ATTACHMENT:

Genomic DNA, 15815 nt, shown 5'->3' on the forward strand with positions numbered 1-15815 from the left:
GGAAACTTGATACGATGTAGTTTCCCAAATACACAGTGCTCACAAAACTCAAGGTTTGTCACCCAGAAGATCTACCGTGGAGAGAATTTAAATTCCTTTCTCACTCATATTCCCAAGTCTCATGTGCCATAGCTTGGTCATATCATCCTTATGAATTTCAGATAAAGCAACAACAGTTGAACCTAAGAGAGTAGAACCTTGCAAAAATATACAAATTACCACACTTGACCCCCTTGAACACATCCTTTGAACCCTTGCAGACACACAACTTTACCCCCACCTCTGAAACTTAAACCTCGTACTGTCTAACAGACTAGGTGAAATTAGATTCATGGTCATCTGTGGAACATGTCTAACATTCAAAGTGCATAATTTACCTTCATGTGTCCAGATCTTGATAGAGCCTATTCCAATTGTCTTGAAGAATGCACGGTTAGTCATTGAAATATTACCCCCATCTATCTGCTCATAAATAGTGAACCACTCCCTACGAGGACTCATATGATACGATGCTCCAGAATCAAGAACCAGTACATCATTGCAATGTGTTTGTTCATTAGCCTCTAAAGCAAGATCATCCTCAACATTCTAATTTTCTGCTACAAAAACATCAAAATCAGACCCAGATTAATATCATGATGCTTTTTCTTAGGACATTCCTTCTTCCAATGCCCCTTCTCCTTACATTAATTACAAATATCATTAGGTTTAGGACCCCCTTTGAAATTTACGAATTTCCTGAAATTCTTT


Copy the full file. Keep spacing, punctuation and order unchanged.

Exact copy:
Genomic DNA, 15815 nt, shown 5'->3' on the forward strand with positions numbered 1-15815 from the left:
GGAAACTTGATACGATGTAGTTTCCCAAATACACAGTGCTCACAAAACTCAAGGTTTGTCACCCAGAAGATCTACCGTGGAGAGAATTTAAATTCCTTTCTCACTCATATTCCCAAGTCTCATGTGCCATAGCTTGGTCATATCATCCTTATGAATTTCAGATAAAGCAACAACAGTTGAACCTAAGAGAGTAGAACCTTGCAAAAATATACAAATTACCACACTTGACCCCCTTGAACACATCCTTTGAACCCTTGCAGACACACAACTTTACCCCCACCTCTGAAACTTAAACCTCGTACTGTCTAACAGACTAGGTGAAATTAGATTCATGGTCATCTGTGGAACATGTCTAACATTCAAAGTGCATAATTTACCTTCATGTGTCCAGATCTTGATAGAGCCTATTCCAATTGTCTTGAAGAATGCACGGTTAGTCATTGAAATATTACCCCCATCTATCTGCTCATAAATAGTGAACCACTCCCTACGAGGACTCATATGATACGATGCTCCAGAATCAAGAACCAGTACATCATTGCAATGTGTTTGTTCATTAGCCTCTAAAGCAAGATCATCCTCAACATTCTAATTTTCTGCTACAAAAACATCAAAATCAGACCCAGATTAATATCATGATGCTTTTTCTTAGGACATTCCTTCTTCCAATGCCCCTTCTCCTTACATTAATTACAAATATCATTAGGTTTAGGACCCCCTTTGAAATTTACGAATTTCCTGAAATTCTTT